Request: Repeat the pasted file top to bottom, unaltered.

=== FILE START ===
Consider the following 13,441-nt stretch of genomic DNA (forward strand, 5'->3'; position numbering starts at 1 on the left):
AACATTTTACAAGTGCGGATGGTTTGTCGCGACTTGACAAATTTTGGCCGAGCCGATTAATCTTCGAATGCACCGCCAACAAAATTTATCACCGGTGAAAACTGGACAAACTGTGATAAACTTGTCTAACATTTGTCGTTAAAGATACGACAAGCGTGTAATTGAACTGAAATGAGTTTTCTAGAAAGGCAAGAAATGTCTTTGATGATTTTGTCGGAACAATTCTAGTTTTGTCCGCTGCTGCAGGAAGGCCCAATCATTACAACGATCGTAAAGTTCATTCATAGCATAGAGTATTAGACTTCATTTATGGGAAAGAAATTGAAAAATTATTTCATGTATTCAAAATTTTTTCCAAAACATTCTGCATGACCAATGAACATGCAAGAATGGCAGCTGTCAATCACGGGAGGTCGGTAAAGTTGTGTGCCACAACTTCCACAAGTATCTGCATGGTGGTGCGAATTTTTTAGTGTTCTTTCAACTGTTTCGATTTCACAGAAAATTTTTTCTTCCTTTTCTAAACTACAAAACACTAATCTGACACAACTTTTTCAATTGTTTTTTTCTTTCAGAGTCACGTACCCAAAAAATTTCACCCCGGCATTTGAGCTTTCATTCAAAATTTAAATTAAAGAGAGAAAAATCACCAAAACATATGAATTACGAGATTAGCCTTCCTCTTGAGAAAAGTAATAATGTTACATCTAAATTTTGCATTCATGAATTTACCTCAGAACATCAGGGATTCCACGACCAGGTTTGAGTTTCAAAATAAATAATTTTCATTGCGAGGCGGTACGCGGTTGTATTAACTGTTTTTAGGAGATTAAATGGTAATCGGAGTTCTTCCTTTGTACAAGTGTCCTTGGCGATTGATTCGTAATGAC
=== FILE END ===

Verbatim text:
Consider the following 13,441-nt stretch of genomic DNA (forward strand, 5'->3'; position numbering starts at 1 on the left):
AACATTTTACAAGTGCGGATGGTTTGTCGCGACTTGACAAATTTTGGCCGAGCCGATTAATCTTCGAATGCACCGCCAACAAAATTTATCACCGGTGAAAACTGGACAAACTGTGATAAACTTGTCTAACATTTGTCGTTAAAGATACGACAAGCGTGTAATTGAACTGAAATGAGTTTTCTAGAAAGGCAAGAAATGTCTTTGATGATTTTGTCGGAACAATTCTAGTTTTGTCCGCTGCTGCAGGAAGGCCCAATCATTACAACGATCGTAAAGTTCATTCATAGCATAGAGTATTAGACTTCATTTATGGGAAAGAAATTGAAAAATTATTTCATGTATTCAAAATTTTTTCCAAAACATTCTGCATGACCAATGAACATGCAAGAATGGCAGCTGTCAATCACGGGAGGTCGGTAAAGTTGTGTGCCACAACTTCCACAAGTATCTGCATGGTGGTGCGAATTTTTTAGTGTTCTTTCAACTGTTTCGATTTCACAGAAAATTTTTTCTTCCTTTTCTAAACTACAAAACACTAATCTGACACAACTTTTTCAATTGTTTTTTTCTTTCAGAGTCACGTACCCAAAAAATTTCACCCCGGCATTTGAGCTTTCATTCAAAATTTAAATTAAAGAGAGAAAAATCACCAAAACATATGAATTACGAGATTAGCCTTCCTCTTGAGAAAAGTAATAATGTTACATCTAAATTTTGCATTCATGAATTTACCTCAGAACATCAGGGATTCCACGACCAGGTTTGAGTTTCAAAATAAATAATTTTCATTGCGAGGCGGTACGCGGTTGTATTAACTGTTTTTAGGAGATTAAATGGTAATCGGAGTTCTTCCTTTGTACAAGTGTCCTTGGCGATTGATTCGTAATGAC